Dr Vicery Arcus (University of Auckland, New Zealand)
is working in collaboration with UQ researchers on the structure determination
of an acyl carrier protein from Mycobacterium tuberculosis.
The protein is involved in the production of a hydrophobic coat of
long-chain fatty acids which protects the bacterium against the environment
and attacks from the outside. Thus the protein may constitute a potential
target for the future development of anti-tuberculosis drugs.
Access to 900 MHz is essential to the success of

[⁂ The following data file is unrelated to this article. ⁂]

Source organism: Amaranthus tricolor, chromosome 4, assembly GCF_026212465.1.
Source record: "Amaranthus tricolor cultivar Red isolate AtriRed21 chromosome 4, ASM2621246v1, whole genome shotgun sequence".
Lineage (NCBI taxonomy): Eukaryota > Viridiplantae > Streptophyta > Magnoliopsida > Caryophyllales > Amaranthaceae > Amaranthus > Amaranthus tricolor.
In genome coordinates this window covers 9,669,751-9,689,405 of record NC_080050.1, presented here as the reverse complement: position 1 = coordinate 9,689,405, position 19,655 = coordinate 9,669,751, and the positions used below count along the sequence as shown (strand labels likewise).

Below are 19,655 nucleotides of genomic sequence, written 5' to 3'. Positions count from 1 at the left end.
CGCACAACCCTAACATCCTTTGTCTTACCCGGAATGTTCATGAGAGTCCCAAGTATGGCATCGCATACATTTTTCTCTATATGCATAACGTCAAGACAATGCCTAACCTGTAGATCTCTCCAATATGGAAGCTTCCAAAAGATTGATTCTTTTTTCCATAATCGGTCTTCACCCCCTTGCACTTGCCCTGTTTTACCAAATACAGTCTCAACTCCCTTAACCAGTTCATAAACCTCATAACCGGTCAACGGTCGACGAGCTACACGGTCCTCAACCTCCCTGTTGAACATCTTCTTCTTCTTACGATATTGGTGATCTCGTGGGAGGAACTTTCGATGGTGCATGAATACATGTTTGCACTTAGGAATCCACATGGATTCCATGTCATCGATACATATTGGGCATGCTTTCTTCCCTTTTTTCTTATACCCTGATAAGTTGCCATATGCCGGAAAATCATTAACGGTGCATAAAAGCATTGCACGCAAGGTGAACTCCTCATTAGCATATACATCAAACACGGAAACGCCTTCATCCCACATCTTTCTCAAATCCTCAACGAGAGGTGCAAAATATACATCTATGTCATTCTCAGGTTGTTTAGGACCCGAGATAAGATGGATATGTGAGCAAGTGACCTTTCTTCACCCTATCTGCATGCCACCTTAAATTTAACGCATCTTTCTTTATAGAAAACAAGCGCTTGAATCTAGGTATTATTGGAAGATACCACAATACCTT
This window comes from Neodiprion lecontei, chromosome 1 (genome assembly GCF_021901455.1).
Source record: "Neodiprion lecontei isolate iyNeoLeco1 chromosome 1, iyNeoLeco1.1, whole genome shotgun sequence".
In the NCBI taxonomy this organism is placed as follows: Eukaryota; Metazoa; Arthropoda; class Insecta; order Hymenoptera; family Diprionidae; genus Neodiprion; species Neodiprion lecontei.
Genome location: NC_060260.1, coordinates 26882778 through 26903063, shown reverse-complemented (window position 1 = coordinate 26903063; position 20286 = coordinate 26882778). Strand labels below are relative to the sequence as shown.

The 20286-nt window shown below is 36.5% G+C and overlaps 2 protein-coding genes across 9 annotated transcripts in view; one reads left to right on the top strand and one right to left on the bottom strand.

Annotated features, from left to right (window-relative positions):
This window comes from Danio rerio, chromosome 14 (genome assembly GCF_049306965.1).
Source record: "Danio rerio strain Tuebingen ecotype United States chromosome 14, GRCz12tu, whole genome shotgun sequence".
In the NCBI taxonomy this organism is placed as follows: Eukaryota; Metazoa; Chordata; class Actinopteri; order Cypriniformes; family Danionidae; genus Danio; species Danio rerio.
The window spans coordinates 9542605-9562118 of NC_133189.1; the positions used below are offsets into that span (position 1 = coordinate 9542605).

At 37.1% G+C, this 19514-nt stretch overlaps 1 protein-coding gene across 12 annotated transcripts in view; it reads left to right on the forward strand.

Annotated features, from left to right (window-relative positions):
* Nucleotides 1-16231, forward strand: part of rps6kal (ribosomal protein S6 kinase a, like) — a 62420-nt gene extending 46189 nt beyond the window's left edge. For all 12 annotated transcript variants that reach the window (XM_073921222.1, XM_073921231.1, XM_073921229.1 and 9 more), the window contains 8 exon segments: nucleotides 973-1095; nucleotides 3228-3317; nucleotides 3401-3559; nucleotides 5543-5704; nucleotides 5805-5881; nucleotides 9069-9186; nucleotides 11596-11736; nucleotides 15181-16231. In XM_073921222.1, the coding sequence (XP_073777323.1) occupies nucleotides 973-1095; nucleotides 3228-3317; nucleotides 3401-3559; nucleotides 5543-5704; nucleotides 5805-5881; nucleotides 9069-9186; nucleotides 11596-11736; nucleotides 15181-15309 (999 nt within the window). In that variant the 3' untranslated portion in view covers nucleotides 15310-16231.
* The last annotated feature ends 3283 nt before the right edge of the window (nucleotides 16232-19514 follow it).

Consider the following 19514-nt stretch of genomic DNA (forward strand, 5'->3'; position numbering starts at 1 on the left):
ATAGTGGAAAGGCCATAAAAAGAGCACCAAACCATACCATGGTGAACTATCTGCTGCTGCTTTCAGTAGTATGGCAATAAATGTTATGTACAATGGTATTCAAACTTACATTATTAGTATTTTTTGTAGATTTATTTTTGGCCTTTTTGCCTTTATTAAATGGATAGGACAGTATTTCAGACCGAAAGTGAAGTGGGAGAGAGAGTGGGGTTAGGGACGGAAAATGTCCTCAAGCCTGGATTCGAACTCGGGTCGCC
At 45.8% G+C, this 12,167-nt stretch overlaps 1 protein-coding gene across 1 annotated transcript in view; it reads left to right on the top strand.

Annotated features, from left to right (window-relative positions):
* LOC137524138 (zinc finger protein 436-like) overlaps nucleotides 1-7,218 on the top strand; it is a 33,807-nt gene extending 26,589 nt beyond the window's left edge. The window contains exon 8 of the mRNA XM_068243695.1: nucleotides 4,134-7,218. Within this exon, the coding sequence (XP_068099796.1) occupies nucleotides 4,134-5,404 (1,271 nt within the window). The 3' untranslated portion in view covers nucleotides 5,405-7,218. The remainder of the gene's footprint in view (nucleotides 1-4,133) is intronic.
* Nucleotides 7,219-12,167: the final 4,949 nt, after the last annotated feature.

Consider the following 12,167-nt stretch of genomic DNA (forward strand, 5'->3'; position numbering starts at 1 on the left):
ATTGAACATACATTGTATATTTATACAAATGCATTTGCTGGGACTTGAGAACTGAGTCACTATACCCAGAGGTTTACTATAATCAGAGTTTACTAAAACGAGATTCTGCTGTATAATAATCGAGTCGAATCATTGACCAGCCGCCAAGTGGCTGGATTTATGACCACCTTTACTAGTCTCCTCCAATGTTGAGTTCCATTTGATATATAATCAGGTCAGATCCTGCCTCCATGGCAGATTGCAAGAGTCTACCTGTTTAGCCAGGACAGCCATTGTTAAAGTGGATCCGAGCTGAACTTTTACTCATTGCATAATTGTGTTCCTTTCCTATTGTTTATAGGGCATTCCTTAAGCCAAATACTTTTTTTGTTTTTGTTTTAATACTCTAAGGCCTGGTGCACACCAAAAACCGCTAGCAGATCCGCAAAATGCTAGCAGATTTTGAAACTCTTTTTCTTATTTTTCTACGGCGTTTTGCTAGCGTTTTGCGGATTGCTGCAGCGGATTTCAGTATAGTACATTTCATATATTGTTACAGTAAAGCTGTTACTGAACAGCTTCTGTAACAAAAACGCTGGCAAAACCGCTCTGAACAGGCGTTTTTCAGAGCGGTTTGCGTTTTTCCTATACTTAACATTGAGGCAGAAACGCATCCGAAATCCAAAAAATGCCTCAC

this project due to the high complexity of these proteins. Other researchers
from Otago are interested in the area of macromolecular interactions,
one of the key areas that will benefit most from access to 900 MHz.
Many important events within cells are regulated by the appropriate
interaction of two proteins. Understanding the molecular basis of
protein/protein interactions is central to elucidation of these cellular